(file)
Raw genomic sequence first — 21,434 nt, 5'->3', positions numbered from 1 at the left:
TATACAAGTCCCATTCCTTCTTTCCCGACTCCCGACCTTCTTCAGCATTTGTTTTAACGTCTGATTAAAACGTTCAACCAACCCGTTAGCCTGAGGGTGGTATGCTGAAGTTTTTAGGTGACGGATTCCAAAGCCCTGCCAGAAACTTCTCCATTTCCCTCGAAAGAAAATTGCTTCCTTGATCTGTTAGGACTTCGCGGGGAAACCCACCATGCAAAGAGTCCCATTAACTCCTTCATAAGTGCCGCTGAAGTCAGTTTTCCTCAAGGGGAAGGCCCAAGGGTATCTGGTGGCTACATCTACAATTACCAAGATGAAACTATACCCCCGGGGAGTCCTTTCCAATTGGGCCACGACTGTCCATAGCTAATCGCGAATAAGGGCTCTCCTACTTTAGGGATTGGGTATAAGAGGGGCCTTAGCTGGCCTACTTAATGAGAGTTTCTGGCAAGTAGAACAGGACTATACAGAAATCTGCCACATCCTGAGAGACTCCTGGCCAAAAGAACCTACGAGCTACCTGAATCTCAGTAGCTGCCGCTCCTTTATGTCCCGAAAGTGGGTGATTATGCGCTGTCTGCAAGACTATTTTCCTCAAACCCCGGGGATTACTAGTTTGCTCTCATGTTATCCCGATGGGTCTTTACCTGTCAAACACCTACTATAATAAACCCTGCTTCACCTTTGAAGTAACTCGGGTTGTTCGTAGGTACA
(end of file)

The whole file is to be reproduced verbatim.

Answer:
Raw genomic sequence first — 21,434 nt, 5'->3', positions numbered from 1 at the left:
TATACAAGTCCCATTCCTTCTTTCCCGACTCCCGACCTTCTTCAGCATTTGTTTTAACGTCTGATTAAAACGTTCAACCAACCCGTTAGCCTGAGGGTGGTATGCTGAAGTTTTTAGGTGACGGATTCCAAAGCCCTGCCAGAAACTTCTCCATTTCCCTCGAAAGAAAATTGCTTCCTTGATCTGTTAGGACTTCGCGGGGAAACCCACCATGCAAAGAGTCCCATTAACTCCTTCATAAGTGCCGCTGAAGTCAGTTTTCCTCAAGGGGAAGGCCCAAGGGTATCTGGTGGCTACATCTACAATTACCAAGATGAAACTATACCCCCGGGGAGTCCTTTCCAATTGGGCCACGACTGTCCATAGCTAATCGCGAATAAGGGCTCTCCTACTTTAGGGATTGGGTATAAGAGGGGCCTTAGCTGGCCTACTTAATGAGAGTTTCTGGCAAGTAGAACAGGACTATACAGAAATCTGCCACATCCTGAGAGACTCCTGGCCAAAAGAACCTACGAGCTACCTGAATCTCAGTAGCTGCCGCTCCTTTATGTCCCGAAAGTGGGTGATTATGCGCTGTCTGCAAGACTATTTTCCTCAAACCCCGGGGATTACTAGTTTGCTCTCATGTTATCCCGATGGGTCTTTACCTGTCAAACACCTACTATAATAAACCCTGCTTCACCTTTGAAGTAACTCGGGTTGTTCGTAGGTACA